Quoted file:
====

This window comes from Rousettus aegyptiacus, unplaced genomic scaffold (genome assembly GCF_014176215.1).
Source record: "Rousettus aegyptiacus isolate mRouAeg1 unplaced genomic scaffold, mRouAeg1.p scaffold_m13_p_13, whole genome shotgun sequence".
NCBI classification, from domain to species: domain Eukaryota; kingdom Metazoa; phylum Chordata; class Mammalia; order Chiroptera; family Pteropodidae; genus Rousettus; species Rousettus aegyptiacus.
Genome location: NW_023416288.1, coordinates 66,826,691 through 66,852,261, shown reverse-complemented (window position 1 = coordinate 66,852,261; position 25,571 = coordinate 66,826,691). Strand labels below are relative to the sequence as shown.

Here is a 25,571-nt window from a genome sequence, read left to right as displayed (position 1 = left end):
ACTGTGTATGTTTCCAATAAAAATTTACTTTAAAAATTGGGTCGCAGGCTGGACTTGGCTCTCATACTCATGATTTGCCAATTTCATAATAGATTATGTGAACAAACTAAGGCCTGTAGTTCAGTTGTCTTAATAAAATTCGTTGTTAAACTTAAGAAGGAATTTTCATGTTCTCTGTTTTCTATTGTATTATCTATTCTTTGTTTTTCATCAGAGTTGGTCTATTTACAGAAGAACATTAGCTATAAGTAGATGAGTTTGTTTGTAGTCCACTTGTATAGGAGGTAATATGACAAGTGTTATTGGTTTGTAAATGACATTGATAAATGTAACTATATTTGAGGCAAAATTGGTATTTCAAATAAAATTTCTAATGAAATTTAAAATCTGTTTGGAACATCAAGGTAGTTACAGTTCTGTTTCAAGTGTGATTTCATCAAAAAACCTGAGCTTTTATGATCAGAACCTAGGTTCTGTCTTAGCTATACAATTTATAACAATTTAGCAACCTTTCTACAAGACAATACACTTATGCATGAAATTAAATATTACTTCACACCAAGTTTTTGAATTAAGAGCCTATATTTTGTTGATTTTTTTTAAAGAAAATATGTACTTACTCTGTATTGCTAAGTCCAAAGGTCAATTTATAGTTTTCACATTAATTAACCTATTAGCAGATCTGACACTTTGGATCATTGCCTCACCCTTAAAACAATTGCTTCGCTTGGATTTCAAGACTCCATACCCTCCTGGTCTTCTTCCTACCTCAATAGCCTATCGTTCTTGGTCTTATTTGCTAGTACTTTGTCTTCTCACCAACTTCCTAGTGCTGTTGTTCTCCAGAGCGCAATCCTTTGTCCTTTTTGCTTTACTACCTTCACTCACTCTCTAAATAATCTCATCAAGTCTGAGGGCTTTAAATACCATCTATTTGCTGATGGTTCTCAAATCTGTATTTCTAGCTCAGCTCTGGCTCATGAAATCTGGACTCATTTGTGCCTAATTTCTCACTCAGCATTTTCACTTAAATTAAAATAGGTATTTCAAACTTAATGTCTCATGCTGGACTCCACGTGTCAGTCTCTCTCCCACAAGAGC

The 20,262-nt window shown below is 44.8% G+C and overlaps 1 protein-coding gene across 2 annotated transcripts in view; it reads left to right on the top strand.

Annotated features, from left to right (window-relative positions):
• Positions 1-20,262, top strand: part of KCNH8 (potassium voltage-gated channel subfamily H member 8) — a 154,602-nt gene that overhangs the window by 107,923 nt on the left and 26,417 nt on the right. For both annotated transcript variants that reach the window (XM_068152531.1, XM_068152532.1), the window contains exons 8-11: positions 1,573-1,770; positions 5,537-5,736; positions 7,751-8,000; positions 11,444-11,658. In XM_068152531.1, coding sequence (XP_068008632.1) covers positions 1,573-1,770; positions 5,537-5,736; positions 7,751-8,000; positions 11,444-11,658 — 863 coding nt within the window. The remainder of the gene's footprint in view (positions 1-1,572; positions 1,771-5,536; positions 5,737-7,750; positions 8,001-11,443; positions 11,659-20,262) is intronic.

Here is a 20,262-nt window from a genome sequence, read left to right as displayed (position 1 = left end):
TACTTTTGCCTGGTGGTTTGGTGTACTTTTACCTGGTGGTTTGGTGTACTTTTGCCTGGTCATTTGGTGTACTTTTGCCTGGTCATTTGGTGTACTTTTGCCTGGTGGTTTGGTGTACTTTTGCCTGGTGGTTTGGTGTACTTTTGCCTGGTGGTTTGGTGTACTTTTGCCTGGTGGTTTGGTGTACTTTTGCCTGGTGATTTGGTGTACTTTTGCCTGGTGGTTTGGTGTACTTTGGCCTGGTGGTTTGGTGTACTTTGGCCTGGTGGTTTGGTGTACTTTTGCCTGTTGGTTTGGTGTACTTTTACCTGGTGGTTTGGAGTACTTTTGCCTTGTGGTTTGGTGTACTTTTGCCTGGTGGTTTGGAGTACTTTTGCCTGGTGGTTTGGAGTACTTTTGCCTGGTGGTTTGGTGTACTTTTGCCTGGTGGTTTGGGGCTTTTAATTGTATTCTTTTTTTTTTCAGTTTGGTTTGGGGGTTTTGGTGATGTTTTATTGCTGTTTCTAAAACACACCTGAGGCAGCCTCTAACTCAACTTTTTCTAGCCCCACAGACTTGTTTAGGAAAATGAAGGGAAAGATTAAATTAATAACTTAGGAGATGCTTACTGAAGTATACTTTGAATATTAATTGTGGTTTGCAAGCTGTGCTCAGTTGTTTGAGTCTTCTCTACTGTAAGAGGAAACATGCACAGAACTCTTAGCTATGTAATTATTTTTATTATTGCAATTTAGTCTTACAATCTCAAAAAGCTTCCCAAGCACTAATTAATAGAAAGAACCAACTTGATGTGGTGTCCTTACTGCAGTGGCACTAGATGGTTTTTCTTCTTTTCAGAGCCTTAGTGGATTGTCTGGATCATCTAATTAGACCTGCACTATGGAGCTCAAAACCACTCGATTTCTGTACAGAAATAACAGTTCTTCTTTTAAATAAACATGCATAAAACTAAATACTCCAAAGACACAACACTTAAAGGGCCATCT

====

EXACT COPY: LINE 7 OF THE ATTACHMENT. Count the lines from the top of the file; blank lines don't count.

The 20,262-nt window shown below is 44.8% G+C and overlaps 1 protein-coding gene across 2 annotated transcripts in view; it reads left to right on the top strand.